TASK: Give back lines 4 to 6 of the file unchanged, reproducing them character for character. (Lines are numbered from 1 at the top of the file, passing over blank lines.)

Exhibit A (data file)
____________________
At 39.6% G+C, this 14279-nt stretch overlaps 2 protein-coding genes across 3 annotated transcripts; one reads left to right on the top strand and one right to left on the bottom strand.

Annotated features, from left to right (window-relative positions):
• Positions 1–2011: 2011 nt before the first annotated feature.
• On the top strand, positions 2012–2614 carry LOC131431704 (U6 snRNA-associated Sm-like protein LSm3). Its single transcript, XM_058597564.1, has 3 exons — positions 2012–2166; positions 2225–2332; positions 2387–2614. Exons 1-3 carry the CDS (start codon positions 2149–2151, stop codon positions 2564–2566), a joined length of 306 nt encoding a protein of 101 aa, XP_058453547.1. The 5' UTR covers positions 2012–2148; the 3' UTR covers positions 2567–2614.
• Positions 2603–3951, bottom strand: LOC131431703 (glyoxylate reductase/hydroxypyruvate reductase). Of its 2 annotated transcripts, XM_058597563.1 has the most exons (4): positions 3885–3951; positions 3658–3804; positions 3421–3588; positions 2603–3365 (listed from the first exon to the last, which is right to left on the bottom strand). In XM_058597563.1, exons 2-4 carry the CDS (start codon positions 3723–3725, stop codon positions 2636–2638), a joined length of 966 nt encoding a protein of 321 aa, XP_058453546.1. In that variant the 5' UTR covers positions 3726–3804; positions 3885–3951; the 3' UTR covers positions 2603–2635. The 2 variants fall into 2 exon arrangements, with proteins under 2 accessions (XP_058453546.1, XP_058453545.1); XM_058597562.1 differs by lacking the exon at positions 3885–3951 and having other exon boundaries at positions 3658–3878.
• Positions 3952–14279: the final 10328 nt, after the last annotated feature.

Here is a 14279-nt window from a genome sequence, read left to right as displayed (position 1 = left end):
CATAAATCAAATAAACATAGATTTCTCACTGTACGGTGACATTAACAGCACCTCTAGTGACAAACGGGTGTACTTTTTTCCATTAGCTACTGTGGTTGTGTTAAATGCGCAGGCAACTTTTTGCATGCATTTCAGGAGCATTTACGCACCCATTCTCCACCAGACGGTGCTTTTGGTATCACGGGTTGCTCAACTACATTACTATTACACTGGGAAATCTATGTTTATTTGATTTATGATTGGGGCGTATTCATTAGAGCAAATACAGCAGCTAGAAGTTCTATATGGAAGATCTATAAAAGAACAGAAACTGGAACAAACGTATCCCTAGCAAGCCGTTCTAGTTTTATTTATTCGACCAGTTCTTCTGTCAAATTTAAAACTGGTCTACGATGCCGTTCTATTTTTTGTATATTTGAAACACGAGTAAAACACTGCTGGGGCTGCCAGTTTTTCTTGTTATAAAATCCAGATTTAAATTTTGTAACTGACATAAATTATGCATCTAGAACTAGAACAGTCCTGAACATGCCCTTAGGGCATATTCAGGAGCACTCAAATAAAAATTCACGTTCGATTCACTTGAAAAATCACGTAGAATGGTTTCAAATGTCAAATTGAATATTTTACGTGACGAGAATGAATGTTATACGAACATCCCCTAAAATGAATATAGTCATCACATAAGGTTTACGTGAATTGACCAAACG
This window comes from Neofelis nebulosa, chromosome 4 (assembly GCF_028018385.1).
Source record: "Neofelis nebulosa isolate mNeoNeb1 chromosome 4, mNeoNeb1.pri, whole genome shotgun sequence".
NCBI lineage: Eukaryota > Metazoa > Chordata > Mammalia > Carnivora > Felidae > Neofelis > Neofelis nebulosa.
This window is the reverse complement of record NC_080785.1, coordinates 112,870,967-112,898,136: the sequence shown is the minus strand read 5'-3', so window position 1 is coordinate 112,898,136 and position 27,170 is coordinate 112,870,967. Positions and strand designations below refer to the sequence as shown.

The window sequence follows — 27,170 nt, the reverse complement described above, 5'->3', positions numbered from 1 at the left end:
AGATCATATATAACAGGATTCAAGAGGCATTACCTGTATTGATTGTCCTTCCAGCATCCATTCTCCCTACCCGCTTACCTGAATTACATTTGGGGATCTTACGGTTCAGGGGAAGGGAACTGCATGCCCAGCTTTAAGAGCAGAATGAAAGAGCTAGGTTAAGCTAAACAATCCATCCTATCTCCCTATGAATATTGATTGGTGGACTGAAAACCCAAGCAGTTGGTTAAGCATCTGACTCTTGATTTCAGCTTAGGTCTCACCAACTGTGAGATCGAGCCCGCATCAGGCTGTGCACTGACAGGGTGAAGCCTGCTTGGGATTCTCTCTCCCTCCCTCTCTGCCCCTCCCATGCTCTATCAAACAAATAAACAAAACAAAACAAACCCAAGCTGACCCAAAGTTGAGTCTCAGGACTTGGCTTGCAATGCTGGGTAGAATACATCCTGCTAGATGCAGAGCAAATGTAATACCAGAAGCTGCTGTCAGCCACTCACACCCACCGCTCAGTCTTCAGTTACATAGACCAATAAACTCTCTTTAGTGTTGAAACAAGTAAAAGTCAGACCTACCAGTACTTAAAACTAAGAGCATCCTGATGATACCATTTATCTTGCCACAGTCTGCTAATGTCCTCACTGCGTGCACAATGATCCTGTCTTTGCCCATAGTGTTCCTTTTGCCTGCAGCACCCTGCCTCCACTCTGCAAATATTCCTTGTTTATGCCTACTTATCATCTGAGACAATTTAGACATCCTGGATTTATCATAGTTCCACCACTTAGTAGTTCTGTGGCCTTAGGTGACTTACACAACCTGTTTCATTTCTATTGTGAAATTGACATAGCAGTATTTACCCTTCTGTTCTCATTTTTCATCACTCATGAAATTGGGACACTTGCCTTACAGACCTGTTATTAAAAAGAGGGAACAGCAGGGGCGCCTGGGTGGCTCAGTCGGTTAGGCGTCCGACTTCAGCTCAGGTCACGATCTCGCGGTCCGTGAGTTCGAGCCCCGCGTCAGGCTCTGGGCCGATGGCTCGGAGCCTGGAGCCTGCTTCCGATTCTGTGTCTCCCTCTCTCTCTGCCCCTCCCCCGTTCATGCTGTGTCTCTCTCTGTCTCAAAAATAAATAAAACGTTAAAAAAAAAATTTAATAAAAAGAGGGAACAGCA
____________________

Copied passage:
• On the top strand, positions 2012–2614 carry LOC131431704 (U6 snRNA-associated Sm-like protein LSm3). Its single transcript, XM_058597564.1, has 3 exons — positions 2012–2166; positions 2225–2332; positions 2387–2614. Exons 1-3 carry the CDS (start codon positions 2149–2151, stop codon positions 2564–2566), a joined length of 306 nt encoding a protein of 101 aa, XP_058453547.1. The 5' UTR covers positions 2012–2148; the 3' UTR covers positions 2567–2614.
• Positions 2603–3951, bottom strand: LOC131431703 (glyoxylate reductase/hydroxypyruvate reductase). Of its 2 annotated transcripts, XM_058597563.1 has the most exons (4): positions 3885–3951; positions 3658–3804; positions 3421–3588; positions 2603–3365 (listed from the first exon to the last, which is right to left on the bottom strand). In XM_058597563.1, exons 2-4 carry the CDS (start codon positions 3723–3725, stop codon positions 2636–2638), a joined length of 966 nt encoding a protein of 321 aa, XP_058453546.1. In that variant the 5' UTR covers positions 3726–3804; positions 3885–3951; the 3' UTR covers positions 2603–2635. The 2 variants fall into 2 exon arrangements, with proteins under 2 accessions (XP_058453546.1, XP_058453545.1); XM_058597562.1 differs by lacking the exon at positions 3885–3951 and having other exon boundaries at positions 3658–3878.
• Positions 3952–14279: the final 10328 nt, after the last annotated feature.